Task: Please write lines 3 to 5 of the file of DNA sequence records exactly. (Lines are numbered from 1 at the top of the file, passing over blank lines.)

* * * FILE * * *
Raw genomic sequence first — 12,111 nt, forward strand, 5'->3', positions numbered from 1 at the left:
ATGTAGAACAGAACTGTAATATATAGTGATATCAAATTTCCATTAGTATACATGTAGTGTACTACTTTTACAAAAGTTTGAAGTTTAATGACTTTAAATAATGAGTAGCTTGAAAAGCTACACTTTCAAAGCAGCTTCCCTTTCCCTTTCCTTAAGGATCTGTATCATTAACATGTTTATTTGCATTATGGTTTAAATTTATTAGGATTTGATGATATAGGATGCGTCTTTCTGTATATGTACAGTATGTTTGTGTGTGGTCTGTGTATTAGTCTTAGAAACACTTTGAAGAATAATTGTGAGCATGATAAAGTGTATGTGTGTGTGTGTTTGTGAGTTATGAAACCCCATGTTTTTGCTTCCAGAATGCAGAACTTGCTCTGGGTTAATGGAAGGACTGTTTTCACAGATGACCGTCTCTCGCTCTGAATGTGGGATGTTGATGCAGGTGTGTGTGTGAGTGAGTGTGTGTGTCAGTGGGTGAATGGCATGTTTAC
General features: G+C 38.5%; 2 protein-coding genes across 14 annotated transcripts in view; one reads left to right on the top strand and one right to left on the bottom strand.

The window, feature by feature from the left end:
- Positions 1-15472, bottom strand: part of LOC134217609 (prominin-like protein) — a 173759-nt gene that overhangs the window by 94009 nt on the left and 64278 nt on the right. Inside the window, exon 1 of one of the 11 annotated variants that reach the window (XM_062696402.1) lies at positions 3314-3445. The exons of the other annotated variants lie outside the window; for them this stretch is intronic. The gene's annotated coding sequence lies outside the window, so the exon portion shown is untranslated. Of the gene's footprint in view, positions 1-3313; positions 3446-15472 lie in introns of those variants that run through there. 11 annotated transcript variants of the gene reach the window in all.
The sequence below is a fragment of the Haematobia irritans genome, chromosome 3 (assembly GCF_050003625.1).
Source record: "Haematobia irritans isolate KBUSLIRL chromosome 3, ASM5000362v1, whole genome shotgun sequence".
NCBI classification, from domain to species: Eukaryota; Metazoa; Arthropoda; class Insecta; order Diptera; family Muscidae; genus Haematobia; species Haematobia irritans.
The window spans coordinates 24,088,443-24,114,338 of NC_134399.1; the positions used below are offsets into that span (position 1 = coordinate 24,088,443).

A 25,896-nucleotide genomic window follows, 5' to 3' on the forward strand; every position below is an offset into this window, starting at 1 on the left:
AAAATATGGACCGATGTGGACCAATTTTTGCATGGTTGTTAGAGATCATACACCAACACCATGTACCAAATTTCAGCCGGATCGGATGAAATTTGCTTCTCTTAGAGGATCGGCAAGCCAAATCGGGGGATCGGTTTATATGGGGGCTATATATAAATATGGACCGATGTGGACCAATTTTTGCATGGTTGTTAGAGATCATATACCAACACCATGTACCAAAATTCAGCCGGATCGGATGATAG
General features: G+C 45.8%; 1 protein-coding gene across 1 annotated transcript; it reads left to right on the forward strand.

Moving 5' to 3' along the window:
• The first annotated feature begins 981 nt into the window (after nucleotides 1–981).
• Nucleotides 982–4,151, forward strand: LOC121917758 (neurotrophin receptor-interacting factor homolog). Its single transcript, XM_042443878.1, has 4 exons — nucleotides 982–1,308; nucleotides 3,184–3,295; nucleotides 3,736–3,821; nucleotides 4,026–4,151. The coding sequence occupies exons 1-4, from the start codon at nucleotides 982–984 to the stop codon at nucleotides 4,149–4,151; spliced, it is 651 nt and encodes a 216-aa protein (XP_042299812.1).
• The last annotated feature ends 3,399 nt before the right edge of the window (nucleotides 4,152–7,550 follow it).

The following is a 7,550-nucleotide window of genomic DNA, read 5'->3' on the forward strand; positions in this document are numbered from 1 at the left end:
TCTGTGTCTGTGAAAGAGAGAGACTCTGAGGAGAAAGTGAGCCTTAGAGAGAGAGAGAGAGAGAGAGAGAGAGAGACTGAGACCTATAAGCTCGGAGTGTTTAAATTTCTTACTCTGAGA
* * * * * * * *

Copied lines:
General features: G+C 38.5%; 2 protein-coding genes across 14 annotated transcripts in view; one reads left to right on the top strand and one right to left on the bottom strand.

The window, feature by feature from the left end:
- Positions 1-15472, bottom strand: part of LOC134217609 (prominin-like protein) — a 173759-nt gene that overhangs the window by 94009 nt on the left and 64278 nt on the right. Inside the window, exon 1 of one of the 11 annotated variants that reach the window (XM_062696402.1) lies at positions 3314-3445. The exons of the other annotated variants lie outside the window; for them this stretch is intronic. The gene's annotated coding sequence lies outside the window, so the exon portion shown is untranslated. Of the gene's footprint in view, positions 1-3313; positions 3446-15472 lie in introns of those variants that run through there. 11 annotated transcript variants of the gene reach the window in all.